Yeah ok, we know that’s not the real superman! The trick was done using a superb GoPro camera strapped to a very cool quadrocopter, add a few camera tricks and some CGI arms and you’ve got a nice little video to keep us all entertained.
If you want to see how it was done, check out the behind the scenes video below.
Thank you Zoo for providing us with this information.
Dropping your camera from an plane isn’t exactly something you want to do on purpose, but that’s exactly what one owner did who was filming while the plane was making its accent. The camera tumbled violently to the ground from a height of hundreds of feet, filming it’s nauseating spin all the way down until it hit the Earth, ouch.
But that’s not all! The camera actually survived the impact! And it may have something to do with the muddy ground it landed on, where it immediately began filming an amusing surprise.
The camera wasn’t even recovered by the original user, it was found eight months after it was dropped, most likely by a local farmer.
Thank you Metro for providing us with this information.
On October 14th 2012, Felix Baumgartner set a new world record for highest ever skydive. I remember sitting there and watching the whole thing live as the whole event unfolded, in what was likely one of the most incredible stunts I will ever see in my lifetime.
Just over a year after the original jump, you can finally watch the Baumgartner stratosphere jump from the first-person view point, just we warned that it can be a little nauseating on full screen at some points, but also rather beautiful at others.
When he jumped to Earth he left his balloon at an altitude of 39 km, he maxed out at an impressive 1357.64 km/h (Mach 1.25) and that made him the first person to break the sound barrier without vehicular power. He survived a spin that could have ended up costing him his life to safely parachute safely back to earth a few minutes later.
GoPro documented the jump with seven HERO2 cameras and have only just published the 8-minute video clip that we have below, and with an 11MP image sensor, low-light capability and 120fps recording the film looks absolutely stunning.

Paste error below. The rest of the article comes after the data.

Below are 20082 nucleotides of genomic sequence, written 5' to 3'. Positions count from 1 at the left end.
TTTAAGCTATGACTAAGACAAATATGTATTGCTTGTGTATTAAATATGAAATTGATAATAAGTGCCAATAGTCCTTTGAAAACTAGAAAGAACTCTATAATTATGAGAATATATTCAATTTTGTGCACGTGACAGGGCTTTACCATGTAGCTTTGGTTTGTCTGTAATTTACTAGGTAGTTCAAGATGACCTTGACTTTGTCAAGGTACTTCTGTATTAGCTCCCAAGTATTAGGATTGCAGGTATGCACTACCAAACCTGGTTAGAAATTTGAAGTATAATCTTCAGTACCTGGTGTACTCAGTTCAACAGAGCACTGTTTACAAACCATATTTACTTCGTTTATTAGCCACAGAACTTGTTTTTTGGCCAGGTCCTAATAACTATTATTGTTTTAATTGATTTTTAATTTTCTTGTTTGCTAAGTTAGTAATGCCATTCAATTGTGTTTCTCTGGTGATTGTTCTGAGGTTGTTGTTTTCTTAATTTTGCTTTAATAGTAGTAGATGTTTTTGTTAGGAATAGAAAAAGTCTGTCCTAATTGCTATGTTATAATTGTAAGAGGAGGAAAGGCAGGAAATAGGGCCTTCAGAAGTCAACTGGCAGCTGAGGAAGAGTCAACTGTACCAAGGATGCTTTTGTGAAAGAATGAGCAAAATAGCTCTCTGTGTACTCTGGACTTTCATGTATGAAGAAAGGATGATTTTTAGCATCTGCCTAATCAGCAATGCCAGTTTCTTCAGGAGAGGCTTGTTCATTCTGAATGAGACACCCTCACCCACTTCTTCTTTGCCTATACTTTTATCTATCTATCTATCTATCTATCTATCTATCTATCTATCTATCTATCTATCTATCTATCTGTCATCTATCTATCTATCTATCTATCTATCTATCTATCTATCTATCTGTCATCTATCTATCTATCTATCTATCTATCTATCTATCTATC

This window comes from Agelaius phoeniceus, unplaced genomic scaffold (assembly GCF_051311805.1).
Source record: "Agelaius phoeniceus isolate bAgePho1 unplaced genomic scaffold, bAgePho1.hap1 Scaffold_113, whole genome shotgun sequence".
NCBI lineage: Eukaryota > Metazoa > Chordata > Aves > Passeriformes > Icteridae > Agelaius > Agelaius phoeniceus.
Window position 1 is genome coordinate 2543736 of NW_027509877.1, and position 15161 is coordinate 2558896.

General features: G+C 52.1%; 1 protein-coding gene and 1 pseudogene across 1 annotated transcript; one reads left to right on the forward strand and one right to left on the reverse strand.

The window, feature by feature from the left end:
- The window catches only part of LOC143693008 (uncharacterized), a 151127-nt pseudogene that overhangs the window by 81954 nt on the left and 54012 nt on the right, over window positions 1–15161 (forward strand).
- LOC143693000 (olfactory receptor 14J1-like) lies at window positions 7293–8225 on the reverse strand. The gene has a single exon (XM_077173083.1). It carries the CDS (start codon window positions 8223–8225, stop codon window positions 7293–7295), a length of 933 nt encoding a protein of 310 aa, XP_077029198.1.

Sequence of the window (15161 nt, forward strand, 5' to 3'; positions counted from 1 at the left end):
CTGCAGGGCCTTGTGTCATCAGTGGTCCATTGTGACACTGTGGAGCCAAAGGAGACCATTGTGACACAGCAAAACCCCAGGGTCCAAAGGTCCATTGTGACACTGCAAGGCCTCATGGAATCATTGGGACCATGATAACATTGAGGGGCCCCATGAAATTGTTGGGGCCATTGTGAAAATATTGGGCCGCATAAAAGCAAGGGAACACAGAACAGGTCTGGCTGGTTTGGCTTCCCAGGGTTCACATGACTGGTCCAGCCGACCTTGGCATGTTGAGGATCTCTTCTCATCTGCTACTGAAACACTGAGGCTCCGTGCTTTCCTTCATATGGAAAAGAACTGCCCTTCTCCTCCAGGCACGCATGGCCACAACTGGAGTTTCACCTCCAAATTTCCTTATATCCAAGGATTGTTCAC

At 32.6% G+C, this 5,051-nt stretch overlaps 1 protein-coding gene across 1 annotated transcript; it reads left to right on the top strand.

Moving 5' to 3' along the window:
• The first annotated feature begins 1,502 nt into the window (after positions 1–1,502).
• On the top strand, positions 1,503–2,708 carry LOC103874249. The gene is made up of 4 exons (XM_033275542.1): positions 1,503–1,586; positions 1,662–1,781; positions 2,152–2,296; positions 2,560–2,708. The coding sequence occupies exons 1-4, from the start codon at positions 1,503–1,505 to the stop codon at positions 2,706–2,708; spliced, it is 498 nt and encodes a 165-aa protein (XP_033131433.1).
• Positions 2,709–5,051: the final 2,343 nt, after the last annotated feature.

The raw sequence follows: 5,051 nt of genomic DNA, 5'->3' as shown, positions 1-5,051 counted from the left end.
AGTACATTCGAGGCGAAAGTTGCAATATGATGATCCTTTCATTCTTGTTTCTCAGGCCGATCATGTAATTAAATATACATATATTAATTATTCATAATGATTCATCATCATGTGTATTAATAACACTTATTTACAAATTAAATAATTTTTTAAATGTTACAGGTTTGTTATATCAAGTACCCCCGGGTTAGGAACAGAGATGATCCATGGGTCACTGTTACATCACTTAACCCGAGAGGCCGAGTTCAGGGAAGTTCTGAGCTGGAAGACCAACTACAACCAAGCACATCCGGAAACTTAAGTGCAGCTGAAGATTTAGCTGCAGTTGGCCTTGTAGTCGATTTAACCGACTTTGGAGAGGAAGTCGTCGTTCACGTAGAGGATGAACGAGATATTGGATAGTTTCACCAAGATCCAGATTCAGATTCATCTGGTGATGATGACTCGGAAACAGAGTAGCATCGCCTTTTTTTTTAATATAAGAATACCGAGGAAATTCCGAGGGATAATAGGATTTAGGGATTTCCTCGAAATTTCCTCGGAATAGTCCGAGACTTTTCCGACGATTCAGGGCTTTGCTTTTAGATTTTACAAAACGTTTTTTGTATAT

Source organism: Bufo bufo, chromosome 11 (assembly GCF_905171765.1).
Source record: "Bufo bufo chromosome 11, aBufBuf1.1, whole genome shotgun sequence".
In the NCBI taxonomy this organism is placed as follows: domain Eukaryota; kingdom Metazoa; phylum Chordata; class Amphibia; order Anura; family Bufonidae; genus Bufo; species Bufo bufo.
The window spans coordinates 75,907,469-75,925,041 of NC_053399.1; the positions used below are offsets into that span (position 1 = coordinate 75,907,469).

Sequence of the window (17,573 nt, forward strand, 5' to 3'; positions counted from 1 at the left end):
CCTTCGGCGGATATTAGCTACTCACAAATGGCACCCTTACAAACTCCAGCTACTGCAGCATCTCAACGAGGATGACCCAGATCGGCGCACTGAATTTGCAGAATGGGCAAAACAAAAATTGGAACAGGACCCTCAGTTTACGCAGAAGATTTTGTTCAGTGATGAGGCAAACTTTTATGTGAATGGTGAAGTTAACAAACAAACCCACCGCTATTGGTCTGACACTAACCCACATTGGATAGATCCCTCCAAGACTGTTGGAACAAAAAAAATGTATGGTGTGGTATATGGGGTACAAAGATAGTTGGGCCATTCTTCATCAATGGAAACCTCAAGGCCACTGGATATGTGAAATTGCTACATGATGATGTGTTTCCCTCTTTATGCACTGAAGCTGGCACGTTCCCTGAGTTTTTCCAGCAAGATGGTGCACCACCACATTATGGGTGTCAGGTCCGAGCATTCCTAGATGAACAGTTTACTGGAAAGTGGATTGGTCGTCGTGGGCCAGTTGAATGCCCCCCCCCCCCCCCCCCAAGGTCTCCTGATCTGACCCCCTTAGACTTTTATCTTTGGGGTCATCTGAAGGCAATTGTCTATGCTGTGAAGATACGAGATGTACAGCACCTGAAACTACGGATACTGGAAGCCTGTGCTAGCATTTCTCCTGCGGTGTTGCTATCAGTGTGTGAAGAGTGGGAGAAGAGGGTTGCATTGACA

Thank you PocketLint for providing us with this information.
DigitalRev removed the review of GoPro Hero 3 and replaced it with the text of a DMCA takedown notice that they’ve received from GoPro. DigitalRev also tweeted a message ‘@GoPro is bullying us with DMCA. We’ll have to remove this article soon”. This created an unwanted attention towards GoPro almost instantaneously.
DigitalRev is a blog/photography store/Youtube channel/photo sharing social network community which made a review of GoPro and compared it with Sony HDR-AS15. But they claimed a foul over GoPro as the company claims that DigitalRev illegally used the trademarks “GoPro” and “Hero”. Tweets started pouring in by angry fans and non DigitalRev fans alike, promising that they’ll never buy a GoPro product.
These messages also ended up in relevant sub-Reddit sections as well.
But GoPro quickly clarified (or tried to) that they weren’t trying to take down the review- which showed the product in a positive light. The problem is that the company didn’t want them to use the images that they’ve put up on the e-commerce part of the website, which doesn’t really make sense for many.
The letter that was posted next to the review on DigitalRev was not sent in response to the review. Obviously, we welcome editorial reviews of our products. This letter was sent because DigitalRev is not an authorized reseller of GoPro products and they were using images and had incorrect branding and representation of our product in their online commerce store. As part of our program – we ask merchants who are selling our product to use authorized images. That is why DigitalRev was contacted. But – our letter did not clearly communicate this and that is something we will correct.
It didn’t explain why was the review was asked to be taken down via a DMCA notice rather than simply asking to correct the image on the e-commerce part of the site using a friendly email?
GoPro tried to do damage control by posting their links that expressed their detailed clarification on Reddit, although (and as expected) turned out to be a futile attempt. The company even replied to tweets of many angry commenters:
Whatever the case, its obvious that reviewers will take photos of products as we fit to show the device to its readers and not just use media shots all the time.
DigitalRev stated that its most likely because GoPro didn’t like to be compared with Sony AS15 and implied that the DMCA takedown is an excuse to make sure the comparative review was removed. They mentioned:
It appears that our friend at San Mateo doesn’t like us comparing their latest product to the Sony AS15. Earlier today we have received a DMCA take down notice from GoPro for mentioning their trademarks “GoPro” and “Hero” without their authorisation. They say “you learn something new everyday”, and this is clearly an eye-opener for us here. It appears that we’ll need their authorisation to review their products.
While GoPro tried to link the e-commerce part of DigitalRev and sidebar pictures and the actual content, it shows that throwing the DMCA notice as a weapon to product your brand to “protect” it can do more harm than good (if there was any good at all in the first place). Hopefully, GoPro’s lawyers will go easy before they start tossing around DMCA takedown notices unless they want their client’s brand look bad.